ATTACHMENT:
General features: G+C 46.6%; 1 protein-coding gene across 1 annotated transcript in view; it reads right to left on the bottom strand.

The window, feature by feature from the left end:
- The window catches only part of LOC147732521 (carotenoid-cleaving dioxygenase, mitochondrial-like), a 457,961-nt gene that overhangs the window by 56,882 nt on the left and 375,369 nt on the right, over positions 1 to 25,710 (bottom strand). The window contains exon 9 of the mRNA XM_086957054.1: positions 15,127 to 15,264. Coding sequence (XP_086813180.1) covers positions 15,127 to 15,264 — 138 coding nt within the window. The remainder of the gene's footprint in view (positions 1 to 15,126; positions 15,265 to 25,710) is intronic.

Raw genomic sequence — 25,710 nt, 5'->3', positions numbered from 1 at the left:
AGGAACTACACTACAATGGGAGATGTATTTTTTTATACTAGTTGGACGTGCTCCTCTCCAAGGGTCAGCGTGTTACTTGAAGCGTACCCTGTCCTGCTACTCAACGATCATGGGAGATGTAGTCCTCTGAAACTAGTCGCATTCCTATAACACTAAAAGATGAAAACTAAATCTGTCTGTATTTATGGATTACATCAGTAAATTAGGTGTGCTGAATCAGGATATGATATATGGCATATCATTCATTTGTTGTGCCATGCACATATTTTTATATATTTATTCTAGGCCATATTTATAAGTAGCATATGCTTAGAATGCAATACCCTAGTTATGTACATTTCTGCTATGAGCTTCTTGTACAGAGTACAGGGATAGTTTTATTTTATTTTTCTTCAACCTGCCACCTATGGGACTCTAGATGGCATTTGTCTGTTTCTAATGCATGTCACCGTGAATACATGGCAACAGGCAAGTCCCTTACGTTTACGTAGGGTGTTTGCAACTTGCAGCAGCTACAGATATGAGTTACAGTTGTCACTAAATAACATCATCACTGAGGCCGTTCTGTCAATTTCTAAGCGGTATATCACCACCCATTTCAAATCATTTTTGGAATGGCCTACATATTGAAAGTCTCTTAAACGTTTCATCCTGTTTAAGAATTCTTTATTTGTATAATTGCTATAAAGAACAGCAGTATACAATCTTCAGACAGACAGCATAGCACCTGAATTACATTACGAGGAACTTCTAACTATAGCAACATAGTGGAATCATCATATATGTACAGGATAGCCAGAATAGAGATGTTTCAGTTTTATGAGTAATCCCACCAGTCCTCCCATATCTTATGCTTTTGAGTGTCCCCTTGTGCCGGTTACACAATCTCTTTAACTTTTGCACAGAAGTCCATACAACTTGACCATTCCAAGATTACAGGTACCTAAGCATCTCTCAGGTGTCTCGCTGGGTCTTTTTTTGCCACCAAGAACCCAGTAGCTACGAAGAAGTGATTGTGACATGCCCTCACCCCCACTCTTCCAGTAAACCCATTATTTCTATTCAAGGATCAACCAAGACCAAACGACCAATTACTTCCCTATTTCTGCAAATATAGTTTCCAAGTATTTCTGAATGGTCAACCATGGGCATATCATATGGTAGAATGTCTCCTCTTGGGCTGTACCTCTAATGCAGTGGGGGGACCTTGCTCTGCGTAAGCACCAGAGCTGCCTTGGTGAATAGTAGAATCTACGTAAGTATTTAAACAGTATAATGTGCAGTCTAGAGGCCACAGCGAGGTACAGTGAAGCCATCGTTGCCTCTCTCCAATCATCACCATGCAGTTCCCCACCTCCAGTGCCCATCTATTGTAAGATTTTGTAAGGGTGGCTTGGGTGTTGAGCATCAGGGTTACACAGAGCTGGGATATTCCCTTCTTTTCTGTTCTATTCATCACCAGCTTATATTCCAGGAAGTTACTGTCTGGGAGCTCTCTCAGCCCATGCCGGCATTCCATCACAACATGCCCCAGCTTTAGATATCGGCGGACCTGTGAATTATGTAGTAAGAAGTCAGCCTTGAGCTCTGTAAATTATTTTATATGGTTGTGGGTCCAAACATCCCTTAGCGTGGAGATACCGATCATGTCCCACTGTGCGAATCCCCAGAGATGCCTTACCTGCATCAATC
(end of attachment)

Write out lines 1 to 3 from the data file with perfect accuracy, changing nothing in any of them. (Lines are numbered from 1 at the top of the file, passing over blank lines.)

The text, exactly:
General features: G+C 46.6%; 1 protein-coding gene across 1 annotated transcript in view; it reads right to left on the bottom strand.

The window, feature by feature from the left end:
- The window catches only part of LOC147732521 (carotenoid-cleaving dioxygenase, mitochondrial-like), a 457,961-nt gene that overhangs the window by 56,882 nt on the left and 375,369 nt on the right, over positions 1 to 25,710 (bottom strand). The window contains exon 9 of the mRNA XM_086957054.1: positions 15,127 to 15,264. Coding sequence (XP_086813180.1) covers positions 15,127 to 15,264 — 138 coding nt within the window. The remainder of the gene's footprint in view (positions 1 to 15,126; positions 15,265 to 25,710) is intronic.